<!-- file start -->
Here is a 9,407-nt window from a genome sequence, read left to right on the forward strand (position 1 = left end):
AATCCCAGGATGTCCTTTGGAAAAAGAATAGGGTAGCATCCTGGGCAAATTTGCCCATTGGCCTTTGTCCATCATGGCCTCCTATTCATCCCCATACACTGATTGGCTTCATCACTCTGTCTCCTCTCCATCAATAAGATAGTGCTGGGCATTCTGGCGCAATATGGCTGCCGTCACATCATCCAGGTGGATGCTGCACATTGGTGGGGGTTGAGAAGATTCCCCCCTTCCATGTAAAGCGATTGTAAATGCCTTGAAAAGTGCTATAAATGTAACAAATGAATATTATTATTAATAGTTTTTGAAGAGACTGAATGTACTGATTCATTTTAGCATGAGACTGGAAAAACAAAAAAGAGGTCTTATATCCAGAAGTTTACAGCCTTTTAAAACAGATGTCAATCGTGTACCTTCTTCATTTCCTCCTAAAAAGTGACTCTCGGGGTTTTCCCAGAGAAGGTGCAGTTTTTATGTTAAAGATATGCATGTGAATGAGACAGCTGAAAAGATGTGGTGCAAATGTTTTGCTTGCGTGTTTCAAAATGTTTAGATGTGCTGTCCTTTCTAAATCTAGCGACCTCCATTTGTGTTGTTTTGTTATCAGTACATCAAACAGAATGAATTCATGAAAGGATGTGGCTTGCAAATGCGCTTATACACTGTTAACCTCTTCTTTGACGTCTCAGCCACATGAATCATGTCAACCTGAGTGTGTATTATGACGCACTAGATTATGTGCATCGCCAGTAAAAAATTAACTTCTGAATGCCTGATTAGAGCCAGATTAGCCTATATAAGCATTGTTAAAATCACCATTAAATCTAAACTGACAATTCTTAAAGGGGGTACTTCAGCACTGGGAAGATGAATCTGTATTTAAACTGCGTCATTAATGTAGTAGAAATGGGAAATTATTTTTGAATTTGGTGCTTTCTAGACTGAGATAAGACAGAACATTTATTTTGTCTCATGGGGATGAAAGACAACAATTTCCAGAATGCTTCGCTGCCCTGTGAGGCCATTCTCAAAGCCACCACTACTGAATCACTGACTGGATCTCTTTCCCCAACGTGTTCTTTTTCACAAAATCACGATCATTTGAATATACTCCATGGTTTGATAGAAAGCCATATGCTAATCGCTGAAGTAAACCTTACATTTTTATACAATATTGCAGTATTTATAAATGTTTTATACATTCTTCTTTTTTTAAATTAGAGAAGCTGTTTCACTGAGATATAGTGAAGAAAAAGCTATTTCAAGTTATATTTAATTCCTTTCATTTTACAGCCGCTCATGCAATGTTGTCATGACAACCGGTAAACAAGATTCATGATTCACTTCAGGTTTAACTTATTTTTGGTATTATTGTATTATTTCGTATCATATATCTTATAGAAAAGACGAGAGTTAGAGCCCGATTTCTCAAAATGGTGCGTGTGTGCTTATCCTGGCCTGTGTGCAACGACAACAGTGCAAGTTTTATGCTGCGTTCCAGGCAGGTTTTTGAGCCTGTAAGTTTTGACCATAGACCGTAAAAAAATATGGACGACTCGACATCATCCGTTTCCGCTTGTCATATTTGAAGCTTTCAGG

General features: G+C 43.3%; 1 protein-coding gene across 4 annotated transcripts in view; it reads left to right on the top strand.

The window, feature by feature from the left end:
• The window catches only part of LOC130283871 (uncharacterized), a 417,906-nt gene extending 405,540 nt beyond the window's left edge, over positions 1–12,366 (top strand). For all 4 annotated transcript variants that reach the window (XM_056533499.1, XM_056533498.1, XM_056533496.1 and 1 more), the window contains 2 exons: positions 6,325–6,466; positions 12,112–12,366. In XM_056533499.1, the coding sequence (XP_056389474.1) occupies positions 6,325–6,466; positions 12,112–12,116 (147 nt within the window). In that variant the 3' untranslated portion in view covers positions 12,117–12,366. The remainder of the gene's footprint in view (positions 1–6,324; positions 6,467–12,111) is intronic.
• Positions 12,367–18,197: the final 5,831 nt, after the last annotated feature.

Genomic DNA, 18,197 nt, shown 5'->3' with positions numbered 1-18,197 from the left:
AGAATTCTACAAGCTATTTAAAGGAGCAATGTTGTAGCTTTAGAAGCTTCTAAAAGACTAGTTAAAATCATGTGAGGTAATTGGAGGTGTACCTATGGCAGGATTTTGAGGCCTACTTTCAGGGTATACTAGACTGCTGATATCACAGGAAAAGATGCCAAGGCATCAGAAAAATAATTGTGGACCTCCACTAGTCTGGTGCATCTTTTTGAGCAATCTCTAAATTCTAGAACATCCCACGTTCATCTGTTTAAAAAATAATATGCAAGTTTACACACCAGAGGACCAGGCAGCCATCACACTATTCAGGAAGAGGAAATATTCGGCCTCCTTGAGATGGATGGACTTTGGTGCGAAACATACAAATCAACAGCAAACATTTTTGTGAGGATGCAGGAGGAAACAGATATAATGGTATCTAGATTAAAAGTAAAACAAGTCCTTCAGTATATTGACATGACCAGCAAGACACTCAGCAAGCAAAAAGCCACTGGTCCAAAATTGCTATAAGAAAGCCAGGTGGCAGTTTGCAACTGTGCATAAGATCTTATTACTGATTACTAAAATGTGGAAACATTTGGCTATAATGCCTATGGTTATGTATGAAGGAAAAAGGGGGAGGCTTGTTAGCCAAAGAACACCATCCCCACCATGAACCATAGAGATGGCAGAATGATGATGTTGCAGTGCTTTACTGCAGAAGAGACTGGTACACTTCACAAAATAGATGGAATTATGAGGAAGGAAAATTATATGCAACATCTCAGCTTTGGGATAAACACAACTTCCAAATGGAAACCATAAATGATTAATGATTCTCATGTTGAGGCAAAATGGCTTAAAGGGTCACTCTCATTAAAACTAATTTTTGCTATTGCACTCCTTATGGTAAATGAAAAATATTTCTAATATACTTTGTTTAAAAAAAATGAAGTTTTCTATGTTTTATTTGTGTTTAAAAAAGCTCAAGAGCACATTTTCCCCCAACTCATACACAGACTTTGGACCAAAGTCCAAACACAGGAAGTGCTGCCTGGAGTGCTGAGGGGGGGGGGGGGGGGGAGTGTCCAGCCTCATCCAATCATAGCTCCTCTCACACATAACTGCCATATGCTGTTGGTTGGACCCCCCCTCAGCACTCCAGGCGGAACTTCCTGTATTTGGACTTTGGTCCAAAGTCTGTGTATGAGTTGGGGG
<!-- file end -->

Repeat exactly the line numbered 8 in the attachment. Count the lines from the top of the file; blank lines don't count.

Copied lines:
AGAATTCTACAAGCTATTTAAAGGAGCAATGTTGTAGCTTTAGAAGCTTCTAAAAGACTAGTTAAAATCATGTGAGGTAATTGGAGGTGTACCTATGGCAGGATTTTGAGGCCTACTTTCAGGGTATACTAGACTGCTGATATCACAGGAAAAGATGCCAAGGCATCAGAAAAATAATTGTGGACCTCCACTAGTCTGGTGCATCTTTTTGAGCAATCTCTAAATTCTAGAACATCCCACGTTCATCTGTTTAAAAAATAATATGCAAGTTTACACACCAGAGGACCAGGCAGCCATCACACTATTCAGGAAGAGGAAATATTCGGCCTCCTTGAGATGGATGGACTTTGGTGCGAAACATACAAATCAACAGCAAACATTTTTGTGAGGATGCAGGAGGAAACAGATATAATGGTATCTAGATTAAAAGTAAAACAAGTCCTTCAGTATATTGACATGACCAGCAAGACACTCAGCAAGCAAAAAGCCACTGGTCCAAAATTGCTATAAGAAAGCCAGGTGGCAGTTTGCAACTGTGCATAAGATCTTATTACTGATTACTAAAATGTGGAAACATTTGGCTATAATGCCTATGGTTATGTATGAAGGAAAAAGGGGGAGGCTTGTTAGCCAAAGAACACCATCCCCACCATGAACCATAGAGATGGCAGAATGATGATGTTGCAGTGCTTTACTGCAGAAGAGACTGGTACACTTCACAAAATAGATGGAATTATGAGGAAGGAAAATTATATGCAACATCTCAGCTTTGGGATAAACACAACTTCCAAATGGAAACCATAAATGATTAATGATTCTCATGTTGAGGCAAAATGGCTTAAAGGGTCACTCTCATTAAAACTAATTTTTGCTATTGCACTCCTTATGGTAAATGAAAAATATTTCTAATATACTTTGTTTAAAAAAAATGAAGTTTTCTATGTTTTATTTGTGTTTAAAAAAGCTCAAGAGCACATTTTCCCCCAACTCATACACAGACTTTGGACCAAAGTCCAAACACAGGAAGTGCTGCCTGGAGTGCTGAGGGGGGGGGGGGGGGGGAGTGTCCAGCCTCATCCAATCATAGCTCCTCTCACACATAACTGCCATATGCTGTTGGTTGGACCCCCCCTCAGCACTCCAGGCGGAACTTCCTGTATTTGGACTTTGGTCCAAAGTCTGTGTATGAGTTGGGGG